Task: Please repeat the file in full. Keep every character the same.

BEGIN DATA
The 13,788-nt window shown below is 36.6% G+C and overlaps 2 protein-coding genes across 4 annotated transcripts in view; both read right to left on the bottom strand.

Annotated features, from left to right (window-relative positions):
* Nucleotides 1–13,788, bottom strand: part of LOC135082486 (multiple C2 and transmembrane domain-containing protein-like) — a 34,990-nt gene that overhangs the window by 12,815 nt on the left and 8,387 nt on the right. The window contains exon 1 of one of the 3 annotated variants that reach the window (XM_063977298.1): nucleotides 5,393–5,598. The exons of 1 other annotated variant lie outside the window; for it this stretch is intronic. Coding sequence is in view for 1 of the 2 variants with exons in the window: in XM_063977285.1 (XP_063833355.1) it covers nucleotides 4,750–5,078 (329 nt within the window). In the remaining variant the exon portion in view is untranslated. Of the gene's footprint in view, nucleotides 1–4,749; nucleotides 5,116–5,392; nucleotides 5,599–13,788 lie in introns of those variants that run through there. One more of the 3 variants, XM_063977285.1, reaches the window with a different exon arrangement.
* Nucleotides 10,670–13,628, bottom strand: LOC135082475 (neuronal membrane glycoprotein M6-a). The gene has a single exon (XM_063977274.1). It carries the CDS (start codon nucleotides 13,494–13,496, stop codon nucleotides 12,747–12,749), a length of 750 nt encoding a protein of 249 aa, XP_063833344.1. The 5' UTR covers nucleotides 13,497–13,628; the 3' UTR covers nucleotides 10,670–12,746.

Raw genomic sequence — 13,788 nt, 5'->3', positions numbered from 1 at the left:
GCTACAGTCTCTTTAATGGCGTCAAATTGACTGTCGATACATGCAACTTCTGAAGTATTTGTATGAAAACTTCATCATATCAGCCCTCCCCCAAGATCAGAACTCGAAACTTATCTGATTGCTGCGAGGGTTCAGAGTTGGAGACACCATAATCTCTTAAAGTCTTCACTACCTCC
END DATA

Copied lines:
The 13,788-nt window shown below is 36.6% G+C and overlaps 2 protein-coding genes across 4 annotated transcripts in view; both read right to left on the bottom strand.

Annotated features, from left to right (window-relative positions):
* Nucleotides 1–13,788, bottom strand: part of LOC135082486 (multiple C2 and transmembrane domain-containing protein-like) — a 34,990-nt gene that overhangs the window by 12,815 nt on the left and 8,387 nt on the right. The window contains exon 1 of one of the 3 annotated variants that reach the window (XM_063977298.1): nucleotides 5,393–5,598. The exons of 1 other annotated variant lie outside the window; for it this stretch is intronic. Coding sequence is in view for 1 of the 2 variants with exons in the window: in XM_063977285.1 (XP_063833355.1) it covers nucleotides 4,750–5,078 (329 nt within the window). In the remaining variant the exon portion in view is untranslated. Of the gene's footprint in view, nucleotides 1–4,749; nucleotides 5,116–5,392; nucleotides 5,599–13,788 lie in introns of those variants that run through there. One more of the 3 variants, XM_063977285.1, reaches the window with a different exon arrangement.
* Nucleotides 10,670–13,628, bottom strand: LOC135082475 (neuronal membrane glycoprotein M6-a). The gene has a single exon (XM_063977274.1). It carries the CDS (start codon nucleotides 13,494–13,496, stop codon nucleotides 12,747–12,749), a length of 750 nt encoding a protein of 249 aa, XP_063833344.1. The 5' UTR covers nucleotides 13,497–13,628; the 3' UTR covers nucleotides 10,670–12,746.

Raw genomic sequence — 13,788 nt, 5'->3', positions numbered from 1 at the left:
GCTACAGTCTCTTTAATGGCGTCAAATTGACTGTCGATACATGCAACTTCTGAAGTATTTGTATGAAAACTTCATCATATCAGCCCTCCCCCAAGATCAGAACTCGAAACTTATCTGATTGCTGCGAGGGTTCAGAGTTGGAGACACCATAATCTCTTAAAGTCTTCACTACCTCC